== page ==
Next, we had two more performances by local kids. Juliana Cannarozzo skated a show program to a medley of tunes by the Supremes that suited her energetic style. She landed a double lutz and double axel. Jessica Houston skated to some music I noted only as having a heavy beat, and she got in a double axel and double flip in her program.

Stephanie Kalesavich and Aaron Parchem skated what has to be their competitive short program, to Spanish-style music with a beat. Stephanie played it safe and doubled her salchow, and then had a really horrifying freak fall on the side-by-side spins where I was afraid Aaron was going to collide with her before she could get out of the way. Aside from that error, though, they presented the program convincingly and really make a striking couple on the ice together.

I'd heard from people who saw him at the Arizona JGP and at his regionals last weekend that Parker Pennington's skating was looking vastly improved this year, but I'm afraid the program he skated here did nothing to show him off. The music was some unknown-to-me pop song with the sounds of screaming girls in the background. His jumps were two double axels, double salchow, and triple flip. I remembered that last year he really got the crowd going with some very fast and well-centered combination spins, so I kept waiting for him to do that again, but it never happened.

Tiffany Scott and Philip Dulebohn skated a new program to an instrumental version of "Les Miserables". The only element I wrote down in my notes was that she fell on the throw triple toe loop, but I also remember side-by-side spins, a spiral sequence, etc so this was probably their new short program. Tiffany has her hair cut short now in a style that gives her a softer look, BTW.

Jenny Kirk is looking very grown-up (as well as very blond!) now. She skated a show program to a GFB, which sounds kind of blah, but she really put a lot of passion and intensity into it. Jumps were three triple salchows (OK, we know it's her favorite jump!) and a double axel.

Lucinda Ruh skated her "Mercy" program, dressed in skin-tight gold lycra from head to toe. It takes a lot of guts to wear something like that, but it sure gave her a striking appearance on the ice. Her program had no jumps at all, just field moves like spirals and spread eagles, and a whole bunch of her trademark spins. Lucinda got huge applause from the audience and the only partial standing ovation of the night.

Irina Lobacheva and Ilia Averbukh skated what Paul promised us was a "brand-new program", but it turned out to be nothing more than a rehash of their old "Business of Love" and "Tutti Frutti" programs, cobbled together with some of their newer tricks. There was a lot of lying around on the ice, but the parts that were actual skating were high-energy and crowd-pleasing. I wish I could have seen one of their competition programs or something less gimmicky, though.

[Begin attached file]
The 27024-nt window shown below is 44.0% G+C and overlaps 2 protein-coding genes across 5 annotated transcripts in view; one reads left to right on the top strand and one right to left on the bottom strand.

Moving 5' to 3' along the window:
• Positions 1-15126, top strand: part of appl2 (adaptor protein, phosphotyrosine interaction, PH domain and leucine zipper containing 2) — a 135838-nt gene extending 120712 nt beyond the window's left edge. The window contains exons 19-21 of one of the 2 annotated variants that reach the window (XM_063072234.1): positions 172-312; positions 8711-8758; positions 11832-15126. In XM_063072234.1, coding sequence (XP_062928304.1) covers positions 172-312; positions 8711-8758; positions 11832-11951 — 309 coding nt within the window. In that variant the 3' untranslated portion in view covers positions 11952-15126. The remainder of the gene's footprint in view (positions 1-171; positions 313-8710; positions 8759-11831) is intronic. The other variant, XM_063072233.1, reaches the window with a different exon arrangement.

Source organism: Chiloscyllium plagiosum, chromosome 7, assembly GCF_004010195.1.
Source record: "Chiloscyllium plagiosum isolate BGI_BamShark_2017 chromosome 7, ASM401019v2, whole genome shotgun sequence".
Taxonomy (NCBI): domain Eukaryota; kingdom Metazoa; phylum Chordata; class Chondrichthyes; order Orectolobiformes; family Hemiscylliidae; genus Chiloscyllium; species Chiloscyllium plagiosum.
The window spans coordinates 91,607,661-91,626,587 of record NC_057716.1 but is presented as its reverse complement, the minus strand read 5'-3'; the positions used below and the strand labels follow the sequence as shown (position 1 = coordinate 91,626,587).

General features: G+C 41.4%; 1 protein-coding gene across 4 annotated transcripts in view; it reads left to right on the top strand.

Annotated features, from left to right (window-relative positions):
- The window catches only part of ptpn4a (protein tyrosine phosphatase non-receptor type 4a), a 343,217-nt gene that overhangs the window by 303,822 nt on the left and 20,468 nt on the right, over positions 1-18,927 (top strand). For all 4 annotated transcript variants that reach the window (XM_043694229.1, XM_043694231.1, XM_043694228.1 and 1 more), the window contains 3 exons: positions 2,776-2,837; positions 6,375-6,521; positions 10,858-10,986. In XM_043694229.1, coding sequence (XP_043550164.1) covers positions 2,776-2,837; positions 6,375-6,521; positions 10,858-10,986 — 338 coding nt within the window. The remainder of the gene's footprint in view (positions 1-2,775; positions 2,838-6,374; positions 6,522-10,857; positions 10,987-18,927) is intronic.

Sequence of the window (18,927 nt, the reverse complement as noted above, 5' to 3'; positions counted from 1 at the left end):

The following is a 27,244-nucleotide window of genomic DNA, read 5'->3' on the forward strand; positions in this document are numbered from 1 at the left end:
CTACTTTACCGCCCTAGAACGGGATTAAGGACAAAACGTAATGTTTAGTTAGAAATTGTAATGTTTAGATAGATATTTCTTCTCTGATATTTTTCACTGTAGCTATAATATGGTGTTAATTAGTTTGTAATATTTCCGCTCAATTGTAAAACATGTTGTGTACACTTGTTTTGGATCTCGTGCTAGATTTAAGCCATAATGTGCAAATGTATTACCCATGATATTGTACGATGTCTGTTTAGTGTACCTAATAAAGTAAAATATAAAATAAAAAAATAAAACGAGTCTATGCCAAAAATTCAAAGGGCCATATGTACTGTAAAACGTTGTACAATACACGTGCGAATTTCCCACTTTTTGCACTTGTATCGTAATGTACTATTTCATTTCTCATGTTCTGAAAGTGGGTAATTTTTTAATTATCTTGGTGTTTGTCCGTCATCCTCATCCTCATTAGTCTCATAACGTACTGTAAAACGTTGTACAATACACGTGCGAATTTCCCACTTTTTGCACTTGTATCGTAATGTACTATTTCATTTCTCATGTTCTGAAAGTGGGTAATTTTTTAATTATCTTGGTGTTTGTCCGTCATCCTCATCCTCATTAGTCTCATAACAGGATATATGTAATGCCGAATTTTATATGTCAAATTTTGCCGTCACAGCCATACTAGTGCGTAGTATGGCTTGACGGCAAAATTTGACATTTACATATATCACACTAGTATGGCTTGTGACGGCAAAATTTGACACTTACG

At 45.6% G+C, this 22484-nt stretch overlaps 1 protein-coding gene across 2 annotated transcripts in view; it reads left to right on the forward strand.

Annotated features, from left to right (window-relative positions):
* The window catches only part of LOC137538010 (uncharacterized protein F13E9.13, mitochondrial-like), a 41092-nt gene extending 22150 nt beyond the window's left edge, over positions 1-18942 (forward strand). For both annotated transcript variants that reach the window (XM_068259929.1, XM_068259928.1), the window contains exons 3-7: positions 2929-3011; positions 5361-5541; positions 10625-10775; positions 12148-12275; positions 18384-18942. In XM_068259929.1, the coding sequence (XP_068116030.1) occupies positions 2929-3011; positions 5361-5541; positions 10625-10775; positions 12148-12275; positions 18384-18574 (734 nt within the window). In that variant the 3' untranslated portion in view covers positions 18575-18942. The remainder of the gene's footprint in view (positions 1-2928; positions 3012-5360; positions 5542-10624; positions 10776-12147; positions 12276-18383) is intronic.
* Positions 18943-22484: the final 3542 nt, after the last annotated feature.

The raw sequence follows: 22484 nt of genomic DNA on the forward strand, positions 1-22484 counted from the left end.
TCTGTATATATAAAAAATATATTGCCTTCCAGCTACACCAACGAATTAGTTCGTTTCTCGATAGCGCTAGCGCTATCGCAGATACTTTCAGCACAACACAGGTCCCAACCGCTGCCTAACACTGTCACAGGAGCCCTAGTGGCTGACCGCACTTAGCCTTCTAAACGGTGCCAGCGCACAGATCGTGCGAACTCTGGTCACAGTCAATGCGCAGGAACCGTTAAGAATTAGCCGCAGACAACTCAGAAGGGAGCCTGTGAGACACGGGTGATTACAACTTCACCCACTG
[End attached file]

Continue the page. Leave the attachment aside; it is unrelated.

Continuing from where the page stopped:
Finally, Nancy Kerrigan skated a solo program. "She still skates", Paul said, making it clear by implication that he doesn't anymore. I didn't recognize the music, but it was a pop song with a tango style. It looked to me like Nancy had probably choreographed this for a smaller ice surface and then tried to stretch it out. There were a lot of toe steps and busy arm movements to interpret the staccato-ness of the music. Nancy landed a nice triple toe but then fell on a double axel and then again on a death drop, I think, so it wasn't her best skate.

Unlike the opening, we had a real choreographed closing number for the cast, to a disco medley. I doubt if any of the skaters other than the Protopopovs are old enough to remember the disco craze, but they all looked like they were having fun. Speaking of the Protopopovs, I was disappointed that they didn't even appear in this number, since in past years they've always been featured and always seem to get into whatever the theme is as much as the younger kids. Anyway, in past years it seems that they've constructed the closing number with a high-energy finale with the entire cast out on the ice, so when this year's edition ended with an extended solo for Lobacheva & Averbukh skating to the fairly low-key "Last Dance", it seemed kind of abruptly cut off.

When they reintroduced the skaters for their final bows, Paul Wylie favored us with a scratch spin, his only bit of skating for the night. He and Nancy were good hosts. It's really quite interesting to see how comfortable Nancy has become with speaking in front of an audience these days, BTW.

Overall, it was a fun show. It didn't have the glitz and professionalism of the big tours, but I personally much prefer to go to shows like this that are held in smaller arenas. At only $25, tickets are a bargain, too, especially considering that it goes to benefit a good cause.


Photos are Copyright (c) 2002, Sandra J. Loosemore, and are provided for personal viewing only except as noted in Skateweb's photo use policy.